Donors would be allowed to hold up to $1 million in DAF funds at any community foundation without being subject to payout rules. For amounts of more than $1 million, a donor would still receive up-front tax benefits if the DAF requires a 5% annual payout, or if donations must be distributed within 15 years of contribution.
For private foundations, salaries and travel expenses to a donor’s family members, or distributions to DAFs, could not be included in annual 5% payout obligations.
Opponents of the legislation have said that the measures to increase DAF distributions are solutions in search of a problem, noting that DAFs typically distribute at a higher annual rate than the 5% required of private foundations.
The NonProfit Times quotes Elizabeth McGuigan, director of policy at Philanthropy Roundtable, as saying in response to the House bill's introduction: “When people have the flexibility to give how, when and where they choose, it spurs even more generosity and uplifts those who we all wish to help. A bill that disincentivizes giving is tone deaf at best and at worst hurts communities around the country who rely upon their fellow Americans’ generosity.”
We shall see how the legislation fares this time.
Vaughn E. James, Judge Robert H. Bean Professor, Texas Tech University School of Law
Wednesday, January 19, 2022
Reps. Michael Waltz (R-Fla.) and Jennifer Wexton (D-Va.) introduced a measure today intended to revoke the International Olympic Committee's exempt status in the United States.
From Politico: "Waltz and Wexton’s legislation, dubbed the Irresponsible Olympic Collaboration Act, specifically targets the IOC’s status as a 501c(4) tax-exempt organization by revoking that privilege for any international “multi-sport” organization that has revenues of more than $100 million." Wexton argues that social welfare organizations ought not host sporting events in China with ongoing genocide.
Have not found the text of the proposed legislation yet. However, you can see a resolution introduced on the issue back in December here. Be interested to see it, as the Politico story seems to suggest the bill was written neutrally yet would appear to apply to only one organization.
Update: Here is the link to the proposed bill. H/t to Sam Brunson
Tuesday, January 18, 2022
Senator Wyden, chair of the Senate Finance Committee, announced recently that the committee would begin an investigation into Opportunity Zones. The announcement begins:
"Senate Finance Committee Chair Ron Wyden, D-Ore., today launched an investigation into the Opportunity Zone Program and whether it has delivered on Republican promises to create jobs and drive investment in low-income communities, rather than just create a loophole for wealthy investors to avoid paying taxes.
In letters to SkyBridge Capital, Baker Tilly US, LLP, Cresset Partners, LLC, Hatteras Sky, PTM Partners, LLC, Related Group, Shopoff Realty Investments, Wyden wrote, “I have long been concerned that the Opportunity Zone program may permit wealthy investors another opportunity to avoid billions of dollars in taxes without meaningfully benefitting the distressed communities the program was intended to help. A report released by the Government Accountability Office (GAO) heightened my concern about the effects of the Opportunity Zone program. The GAO report notes that representatives of several Opportunity Funds indicated that they would have proceeded with projects in what are now designated zones without the tax incentives provided by the Opportunity Zone program…Currently, there are no safeguards or transparency measures in place to ensure taxpayers are not simply subsidizing high-end real estate investments by billionaires without demonstrating the benefit they are providing to low income-communities they claim to help.”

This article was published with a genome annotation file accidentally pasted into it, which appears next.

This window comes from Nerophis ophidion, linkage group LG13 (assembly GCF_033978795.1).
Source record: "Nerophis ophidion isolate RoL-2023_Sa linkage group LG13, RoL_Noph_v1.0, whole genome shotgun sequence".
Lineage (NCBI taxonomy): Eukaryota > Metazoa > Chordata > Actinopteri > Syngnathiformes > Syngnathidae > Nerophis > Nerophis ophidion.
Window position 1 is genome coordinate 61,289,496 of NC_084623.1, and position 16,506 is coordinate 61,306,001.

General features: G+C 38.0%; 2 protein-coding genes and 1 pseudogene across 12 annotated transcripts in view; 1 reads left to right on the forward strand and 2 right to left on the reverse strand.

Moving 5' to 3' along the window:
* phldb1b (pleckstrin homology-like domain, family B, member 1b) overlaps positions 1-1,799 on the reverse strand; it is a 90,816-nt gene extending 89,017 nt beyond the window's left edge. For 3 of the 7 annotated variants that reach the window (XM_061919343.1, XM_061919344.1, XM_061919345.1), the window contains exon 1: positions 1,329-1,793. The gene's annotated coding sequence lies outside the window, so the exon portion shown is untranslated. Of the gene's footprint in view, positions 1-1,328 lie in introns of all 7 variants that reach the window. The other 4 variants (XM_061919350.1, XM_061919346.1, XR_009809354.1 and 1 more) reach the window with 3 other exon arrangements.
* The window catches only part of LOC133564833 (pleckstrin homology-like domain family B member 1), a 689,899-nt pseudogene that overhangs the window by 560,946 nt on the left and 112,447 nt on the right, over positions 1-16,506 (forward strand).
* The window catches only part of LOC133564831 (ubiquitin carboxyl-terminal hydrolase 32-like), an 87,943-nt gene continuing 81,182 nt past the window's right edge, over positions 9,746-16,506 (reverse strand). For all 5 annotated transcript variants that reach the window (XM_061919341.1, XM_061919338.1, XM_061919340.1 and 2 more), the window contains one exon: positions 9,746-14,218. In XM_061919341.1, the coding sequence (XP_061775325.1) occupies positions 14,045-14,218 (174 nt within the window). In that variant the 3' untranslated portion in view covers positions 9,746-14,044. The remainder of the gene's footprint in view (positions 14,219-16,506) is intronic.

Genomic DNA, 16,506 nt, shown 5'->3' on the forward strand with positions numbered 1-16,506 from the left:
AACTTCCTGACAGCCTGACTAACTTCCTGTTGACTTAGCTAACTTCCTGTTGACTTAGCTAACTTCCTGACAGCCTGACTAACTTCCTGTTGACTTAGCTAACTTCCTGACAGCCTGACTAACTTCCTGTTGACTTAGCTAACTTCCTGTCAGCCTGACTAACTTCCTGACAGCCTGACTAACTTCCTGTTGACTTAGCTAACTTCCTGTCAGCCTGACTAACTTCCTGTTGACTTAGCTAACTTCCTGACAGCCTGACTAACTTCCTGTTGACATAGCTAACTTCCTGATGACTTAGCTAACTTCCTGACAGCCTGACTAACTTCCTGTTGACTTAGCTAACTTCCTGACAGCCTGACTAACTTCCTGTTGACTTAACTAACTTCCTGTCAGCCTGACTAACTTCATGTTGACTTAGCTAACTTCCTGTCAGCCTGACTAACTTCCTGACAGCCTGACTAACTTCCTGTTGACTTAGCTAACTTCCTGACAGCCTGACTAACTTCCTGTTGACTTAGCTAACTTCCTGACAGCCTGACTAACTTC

Monday, January 17, 2022
New Article: Who’s Afraid of Bob Jones?: 'Fundamental National Public Policy' and Critical Race Theory in a Delicate Democracy
Professor Lynn Lu has a new interesting article forthcoming in CUNY L. Rev. looking at the broader impact of Bob Jones all these years later entitled Who's Afraid of Bob Jones?: 'Fundamental National Policy' and Critical Race theory in a Delicate Democracy. Here is the abstract:
In Summer of 2021, Republican legislators across the United States introduced a host of bills to prohibit government funding for schools or agencies that teach critical race theory (“CRT”), described by the American Association of Law Schools not as a single doctrine but a set of “frameworks” to “explain and illustrate how structural racism produces racial inequity within our social, economic, political, legal, and educational systems[,] even absent individual racist intent.” Characterizing such an explicitly race-conscious analysis of legal and social institutions as “divisive,” opponents of CRT, such as former Vice President Mike Pence, labeled it “nothing short of state-sponsored and state-sanctioned racism.”